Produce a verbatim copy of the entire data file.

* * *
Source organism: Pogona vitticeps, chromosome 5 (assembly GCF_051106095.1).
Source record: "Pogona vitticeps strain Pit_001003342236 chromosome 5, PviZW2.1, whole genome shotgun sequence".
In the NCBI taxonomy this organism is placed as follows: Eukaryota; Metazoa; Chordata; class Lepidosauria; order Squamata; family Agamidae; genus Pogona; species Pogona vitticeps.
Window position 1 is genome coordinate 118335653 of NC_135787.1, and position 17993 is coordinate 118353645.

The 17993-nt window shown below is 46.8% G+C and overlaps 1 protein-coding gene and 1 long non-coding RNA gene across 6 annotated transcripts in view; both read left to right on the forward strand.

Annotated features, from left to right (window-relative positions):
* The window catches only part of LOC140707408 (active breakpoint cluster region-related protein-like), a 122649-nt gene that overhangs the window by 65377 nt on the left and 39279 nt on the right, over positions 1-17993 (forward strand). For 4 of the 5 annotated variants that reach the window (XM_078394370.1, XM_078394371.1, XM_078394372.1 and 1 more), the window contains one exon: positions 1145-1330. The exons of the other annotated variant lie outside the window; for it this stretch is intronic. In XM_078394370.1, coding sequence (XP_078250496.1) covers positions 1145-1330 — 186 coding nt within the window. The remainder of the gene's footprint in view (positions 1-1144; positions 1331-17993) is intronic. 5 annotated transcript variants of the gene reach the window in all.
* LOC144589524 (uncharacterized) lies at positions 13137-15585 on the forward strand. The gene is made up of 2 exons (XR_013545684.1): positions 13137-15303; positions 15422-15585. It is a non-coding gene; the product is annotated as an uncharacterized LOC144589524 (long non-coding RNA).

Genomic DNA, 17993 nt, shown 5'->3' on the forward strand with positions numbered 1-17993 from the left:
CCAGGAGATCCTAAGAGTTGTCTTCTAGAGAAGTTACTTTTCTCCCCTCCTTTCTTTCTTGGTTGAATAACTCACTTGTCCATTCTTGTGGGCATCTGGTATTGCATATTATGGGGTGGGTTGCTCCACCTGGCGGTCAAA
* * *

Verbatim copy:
Source organism: Pogona vitticeps, chromosome 5 (assembly GCF_051106095.1).
Source record: "Pogona vitticeps strain Pit_001003342236 chromosome 5, PviZW2.1, whole genome shotgun sequence".
In the NCBI taxonomy this organism is placed as follows: Eukaryota; Metazoa; Chordata; class Lepidosauria; order Squamata; family Agamidae; genus Pogona; species Pogona vitticeps.
Window position 1 is genome coordinate 118335653 of NC_135787.1, and position 17993 is coordinate 118353645.

The 17993-nt window shown below is 46.8% G+C and overlaps 1 protein-coding gene and 1 long non-coding RNA gene across 6 annotated transcripts in view; both read left to right on the forward strand.

Annotated features, from left to right (window-relative positions):
* The window catches only part of LOC140707408 (active breakpoint cluster region-related protein-like), a 122649-nt gene that overhangs the window by 65377 nt on the left and 39279 nt on the right, over positions 1-17993 (forward strand). For 4 of the 5 annotated variants that reach the window (XM_078394370.1, XM_078394371.1, XM_078394372.1 and 1 more), the window contains one exon: positions 1145-1330. The exons of the other annotated variant lie outside the window; for it this stretch is intronic. In XM_078394370.1, coding sequence (XP_078250496.1) covers positions 1145-1330 — 186 coding nt within the window. The remainder of the gene's footprint in view (positions 1-1144; positions 1331-17993) is intronic. 5 annotated transcript variants of the gene reach the window in all.
* LOC144589524 (uncharacterized) lies at positions 13137-15585 on the forward strand. The gene is made up of 2 exons (XR_013545684.1): positions 13137-15303; positions 15422-15585. It is a non-coding gene; the product is annotated as an uncharacterized LOC144589524 (long non-coding RNA).

Genomic DNA, 17993 nt, shown 5'->3' on the forward strand with positions numbered 1-17993 from the left:
CCAGGAGATCCTAAGAGTTGTCTTCTAGAGAAGTTACTTTTCTCCCCTCCTTTCTTTCTTGGTTGAATAACTCACTTGTCCATTCTTGTGGGCATCTGGTATTGCATATTATGGGGTGGGTTGCTCCACCTGGCGGTCAAA